The After Party: Poems
Jana Prikryl (Author)
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DescriptionA truly moving book. --John Ashbery Jana Prikryl's The After Party journeys across borders and eras, from cold war Central Europe to present-day New York City, from ancient Rome to New World suburbs, constantly testing the lingua francas we negotiate to know ourselves. These poems disclose the tensions in our inherited identities and showcase Prikryl's ambitious experimentation with style. "Thirty Thousand Islands," the second half of the collection, presents some forty linked poems that incorporate numerous voices. Rooted in one place that fragments into many places--the remote shores of Lake Huron in Canada, a region with no natural resources aside from its beauty--these poems are an elegy that speaks beyond grief. Penetrating, vital, and visionary, The After Party marks the arrival of an extraordinary new talent.
Crown Publishing Group (NY)
June 21, 2016
5.4 X 8.0 X 0.4 inches | 0.3 pounds
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About the Author
Jana Prikryl's poems have appeared in The New Yorker, The London Review of Books, The Paris Review, and The New York Review of Books, where she is a senior editor. She lives in New York.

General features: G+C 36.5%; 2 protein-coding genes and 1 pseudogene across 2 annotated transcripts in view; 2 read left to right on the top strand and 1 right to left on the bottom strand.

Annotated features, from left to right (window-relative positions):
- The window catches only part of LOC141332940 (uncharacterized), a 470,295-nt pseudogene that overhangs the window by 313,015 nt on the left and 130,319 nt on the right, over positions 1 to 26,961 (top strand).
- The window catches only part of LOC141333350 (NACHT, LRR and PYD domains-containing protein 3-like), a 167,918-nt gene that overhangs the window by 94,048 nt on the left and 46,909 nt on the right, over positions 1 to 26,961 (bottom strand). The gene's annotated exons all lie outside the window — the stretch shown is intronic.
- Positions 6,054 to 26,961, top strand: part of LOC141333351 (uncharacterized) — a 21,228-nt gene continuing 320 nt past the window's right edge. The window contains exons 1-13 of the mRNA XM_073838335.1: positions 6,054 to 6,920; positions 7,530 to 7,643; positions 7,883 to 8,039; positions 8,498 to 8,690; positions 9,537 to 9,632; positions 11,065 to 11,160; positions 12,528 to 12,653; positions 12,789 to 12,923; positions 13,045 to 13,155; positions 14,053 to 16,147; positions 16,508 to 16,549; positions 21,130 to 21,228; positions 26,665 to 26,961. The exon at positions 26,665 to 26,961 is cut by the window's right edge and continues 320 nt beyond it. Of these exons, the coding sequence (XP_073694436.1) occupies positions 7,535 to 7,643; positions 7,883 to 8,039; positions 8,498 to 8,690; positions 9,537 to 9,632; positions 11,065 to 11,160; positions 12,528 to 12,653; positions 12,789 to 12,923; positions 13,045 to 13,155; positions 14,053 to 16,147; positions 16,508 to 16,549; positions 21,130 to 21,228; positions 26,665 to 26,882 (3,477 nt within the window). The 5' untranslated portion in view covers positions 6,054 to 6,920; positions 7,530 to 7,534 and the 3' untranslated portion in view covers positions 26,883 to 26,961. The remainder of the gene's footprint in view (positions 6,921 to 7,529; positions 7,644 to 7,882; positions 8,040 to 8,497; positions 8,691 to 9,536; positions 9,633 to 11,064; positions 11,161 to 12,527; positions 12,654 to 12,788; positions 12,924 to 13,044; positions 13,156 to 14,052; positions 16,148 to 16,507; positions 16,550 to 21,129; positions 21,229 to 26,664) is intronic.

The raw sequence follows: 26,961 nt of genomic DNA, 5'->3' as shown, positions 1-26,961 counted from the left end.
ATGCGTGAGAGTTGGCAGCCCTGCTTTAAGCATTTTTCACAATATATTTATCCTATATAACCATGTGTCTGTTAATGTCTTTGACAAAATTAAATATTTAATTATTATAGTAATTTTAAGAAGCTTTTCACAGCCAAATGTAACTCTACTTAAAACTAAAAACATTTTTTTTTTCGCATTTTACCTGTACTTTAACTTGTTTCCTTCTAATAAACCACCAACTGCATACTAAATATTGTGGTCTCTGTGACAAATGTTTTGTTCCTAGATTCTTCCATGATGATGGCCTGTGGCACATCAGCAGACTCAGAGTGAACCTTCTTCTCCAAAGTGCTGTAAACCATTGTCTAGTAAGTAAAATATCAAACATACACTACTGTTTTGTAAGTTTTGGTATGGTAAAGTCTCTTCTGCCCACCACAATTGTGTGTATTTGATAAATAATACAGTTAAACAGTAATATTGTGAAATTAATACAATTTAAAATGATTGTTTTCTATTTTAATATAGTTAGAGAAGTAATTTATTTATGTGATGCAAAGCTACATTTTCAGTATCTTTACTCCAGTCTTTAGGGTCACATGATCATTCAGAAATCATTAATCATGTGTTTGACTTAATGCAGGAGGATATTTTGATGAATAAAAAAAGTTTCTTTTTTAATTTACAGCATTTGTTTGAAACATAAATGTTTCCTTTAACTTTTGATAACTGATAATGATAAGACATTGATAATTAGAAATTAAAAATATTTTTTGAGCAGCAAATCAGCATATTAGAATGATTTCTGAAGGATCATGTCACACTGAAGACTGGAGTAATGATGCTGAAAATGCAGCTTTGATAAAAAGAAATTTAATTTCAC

A New York Times Best Poetry Book of the Year "Remarkable. . . . Unusually vivid. . . . Brilliant and funny. . . . A sensory autobiography that examines tragic material with a friendly scrutiny. . . . Language in this enchanted book sometimes seems to have an independent intelligence." --Dan Chiasson, The New Yorker "Prikryl's debut is a gratifying demonstration of (among other things) the warmth and wit of poetry's formal architecture." --David Orr, The New York Times "Delightful. . . . Marvelous. . . . The poems in The After Party have a quality of attention, a presence of a probing intellect alert to the strangeness of our lives as well as our own estrangement from ourselves." --Charles Simic, The New York Review of Books "Potent and pleasing. . . . A poet's debut elevates the everyday and nods to influences from the past. . . . Jana Prikryl's readers will quickly discover such rueful humor is typical of her understated sensibility . . . . Prikryl is most fascinated by the unpredictable zigs and zags of an imagination in motion, and language's laughable (but reliably amusing) incapacity to map that course precisely." --Joel Brouwer, The New York Times Book Review "Jana Prikryl's first volume of poetry, The After Party, announces a wholly original talent. The voice is labile--at once witty, wry, astringent, funny, wise and unfathomable. This collection is full of surprises. In her hands, form is an endlessly malleable thing. I felt pure exhilaration reading it." --Neel Mukherjee, The New Statesman "Canny, knowing. . . . Prikryl is not afraid of tearing up the rule book. . . . Her best poems are intimate, sprightly, and darkly insinuating." --William Logan, The New Criterion "The year's most impressive debut." --Flavorwire "Fastidious, vulnerable, and moving. . . . Time is almost an embodied character here, its collapsing and bad behavior pivotal to some of Prikryl's most affecting personal narratives." --Declan Ryan, The Times Literary Supplement "It's unusual to come upon a body of work by a poet hitherto unknown to one and find it a complete, self-contained universe of its own, totally original and separate from current poetic modes. Jana Prikryl's is such a case. I am reminded of Wallace Stevens's title, "A Completely New Set of Objects," except that her poetry doesn't really include objects, but is more like a private biosphere subject to its own climate conditions and laws of growth. Her subject is life as it is currently being lived, and the landscapes it traverses. They are like the ones we all know, yet transformed as though by a dream. The After Party is a truly moving book." --John Ashbery "Nimble, even acrobatic, cutting but never slashing, always clever but never merely so, Prikryl's poems belong to the great line of wit; they make the intolerables of this life--our islanded existence, our mortality--bearable. And what a mind this poet has, self-skeptical but always curious, encompassing declarations and speculations from the winsome to the recondite. We can say to her, delightedly, what she says more sadly: "I'd put / nothing past you." --Stephen Burt "Jana Prikryl's debut collection is, to borrow her phrase, 'unswervingly superb, ' though it's indicative of this playful, surprising, hyper-smart work that the poet applies it to a 'caramel' brunette's 'taste in shoes.' Prikryl's work is replete with the right, odd detail, and animated by a swift feverish grace. Her lines are beautifully turned, and as at ease with Latinate high irony as Anglo-Saxon idiom. Prikryl has the skill of being interesting, and has composed a book that is not just 'susceptible to the consolations/of analogy'--but is itself a consolation." --Nick Laird